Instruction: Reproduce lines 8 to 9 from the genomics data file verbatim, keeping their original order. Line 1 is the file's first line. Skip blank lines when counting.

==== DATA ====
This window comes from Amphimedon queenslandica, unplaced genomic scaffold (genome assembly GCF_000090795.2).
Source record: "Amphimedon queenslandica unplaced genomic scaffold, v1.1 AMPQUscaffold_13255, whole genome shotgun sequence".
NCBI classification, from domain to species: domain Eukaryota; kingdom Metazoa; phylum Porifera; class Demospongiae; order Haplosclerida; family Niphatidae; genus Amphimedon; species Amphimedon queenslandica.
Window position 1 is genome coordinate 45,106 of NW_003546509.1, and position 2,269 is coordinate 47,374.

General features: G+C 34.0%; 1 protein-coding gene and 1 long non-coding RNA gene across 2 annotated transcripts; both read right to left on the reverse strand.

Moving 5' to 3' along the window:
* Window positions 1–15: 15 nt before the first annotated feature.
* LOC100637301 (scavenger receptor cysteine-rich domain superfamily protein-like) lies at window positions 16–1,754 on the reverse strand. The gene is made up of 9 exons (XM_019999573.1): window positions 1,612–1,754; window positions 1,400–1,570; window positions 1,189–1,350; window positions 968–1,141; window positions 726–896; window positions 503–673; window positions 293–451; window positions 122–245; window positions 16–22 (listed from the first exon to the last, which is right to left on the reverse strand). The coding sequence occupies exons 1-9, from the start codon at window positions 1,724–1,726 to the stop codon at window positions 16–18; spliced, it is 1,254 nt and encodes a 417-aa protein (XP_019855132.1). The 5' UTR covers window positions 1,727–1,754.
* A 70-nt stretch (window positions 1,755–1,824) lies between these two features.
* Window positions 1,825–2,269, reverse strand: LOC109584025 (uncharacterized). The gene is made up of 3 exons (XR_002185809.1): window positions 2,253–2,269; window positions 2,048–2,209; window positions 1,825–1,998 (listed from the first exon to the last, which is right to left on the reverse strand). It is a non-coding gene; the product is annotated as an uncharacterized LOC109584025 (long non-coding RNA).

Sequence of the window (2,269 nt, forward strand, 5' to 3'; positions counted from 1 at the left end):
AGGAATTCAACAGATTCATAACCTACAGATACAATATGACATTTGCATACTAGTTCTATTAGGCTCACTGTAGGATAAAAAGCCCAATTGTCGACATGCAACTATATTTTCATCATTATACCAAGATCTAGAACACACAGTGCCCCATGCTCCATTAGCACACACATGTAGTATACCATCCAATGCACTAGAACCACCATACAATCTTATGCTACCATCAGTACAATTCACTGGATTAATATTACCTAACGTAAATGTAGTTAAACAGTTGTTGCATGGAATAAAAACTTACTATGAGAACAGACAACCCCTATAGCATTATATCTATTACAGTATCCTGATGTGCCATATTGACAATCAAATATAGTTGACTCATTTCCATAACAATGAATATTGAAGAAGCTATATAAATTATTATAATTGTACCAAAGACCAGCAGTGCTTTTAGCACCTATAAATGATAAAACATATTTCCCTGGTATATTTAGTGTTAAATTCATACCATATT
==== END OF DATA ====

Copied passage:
* LOC100637301 (scavenger receptor cysteine-rich domain superfamily protein-like) lies at window positions 16–1,754 on the reverse strand. The gene is made up of 9 exons (XM_019999573.1): window positions 1,612–1,754; window positions 1,400–1,570; window positions 1,189–1,350; window positions 968–1,141; window positions 726–896; window positions 503–673; window positions 293–451; window positions 122–245; window positions 16–22 (listed from the first exon to the last, which is right to left on the reverse strand). The coding sequence occupies exons 1-9, from the start codon at window positions 1,724–1,726 to the stop codon at window positions 16–18; spliced, it is 1,254 nt and encodes a 417-aa protein (XP_019855132.1). The 5' UTR covers window positions 1,727–1,754.
* A 70-nt stretch (window positions 1,755–1,824) lies between these two features.